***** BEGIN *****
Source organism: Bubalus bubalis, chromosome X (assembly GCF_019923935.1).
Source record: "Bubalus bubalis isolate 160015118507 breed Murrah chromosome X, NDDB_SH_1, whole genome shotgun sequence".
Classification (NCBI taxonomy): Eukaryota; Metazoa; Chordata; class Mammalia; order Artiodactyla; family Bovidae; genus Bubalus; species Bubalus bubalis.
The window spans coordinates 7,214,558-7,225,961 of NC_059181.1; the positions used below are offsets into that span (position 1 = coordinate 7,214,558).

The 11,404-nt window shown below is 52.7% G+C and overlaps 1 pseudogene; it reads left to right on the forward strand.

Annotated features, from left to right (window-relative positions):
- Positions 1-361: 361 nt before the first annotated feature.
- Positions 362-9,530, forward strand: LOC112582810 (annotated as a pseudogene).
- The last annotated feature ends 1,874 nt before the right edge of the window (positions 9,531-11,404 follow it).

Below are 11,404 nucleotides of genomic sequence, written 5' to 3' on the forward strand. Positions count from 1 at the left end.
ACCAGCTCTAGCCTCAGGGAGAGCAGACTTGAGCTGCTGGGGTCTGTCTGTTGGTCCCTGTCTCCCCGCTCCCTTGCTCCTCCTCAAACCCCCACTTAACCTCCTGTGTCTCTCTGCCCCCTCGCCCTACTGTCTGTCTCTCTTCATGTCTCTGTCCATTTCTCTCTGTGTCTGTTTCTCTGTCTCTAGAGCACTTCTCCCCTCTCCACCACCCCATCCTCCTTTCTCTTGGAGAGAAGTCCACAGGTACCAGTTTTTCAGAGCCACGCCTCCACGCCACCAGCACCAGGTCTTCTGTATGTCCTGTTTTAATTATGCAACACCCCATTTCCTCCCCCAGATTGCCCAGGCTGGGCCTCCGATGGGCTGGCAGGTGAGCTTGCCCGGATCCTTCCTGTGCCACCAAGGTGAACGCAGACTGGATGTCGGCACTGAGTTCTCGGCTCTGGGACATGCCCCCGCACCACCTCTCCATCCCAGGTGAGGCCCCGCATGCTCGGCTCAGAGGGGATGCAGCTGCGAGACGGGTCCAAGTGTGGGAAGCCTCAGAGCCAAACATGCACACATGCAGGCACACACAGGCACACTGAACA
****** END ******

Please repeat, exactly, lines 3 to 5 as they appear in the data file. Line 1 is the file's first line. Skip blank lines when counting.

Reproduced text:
Classification (NCBI taxonomy): Eukaryota; Metazoa; Chordata; class Mammalia; order Artiodactyla; family Bovidae; genus Bubalus; species Bubalus bubalis.
The window spans coordinates 7,214,558-7,225,961 of NC_059181.1; the positions used below are offsets into that span (position 1 = coordinate 7,214,558).

The 11,404-nt window shown below is 52.7% G+C and overlaps 1 pseudogene; it reads left to right on the forward strand.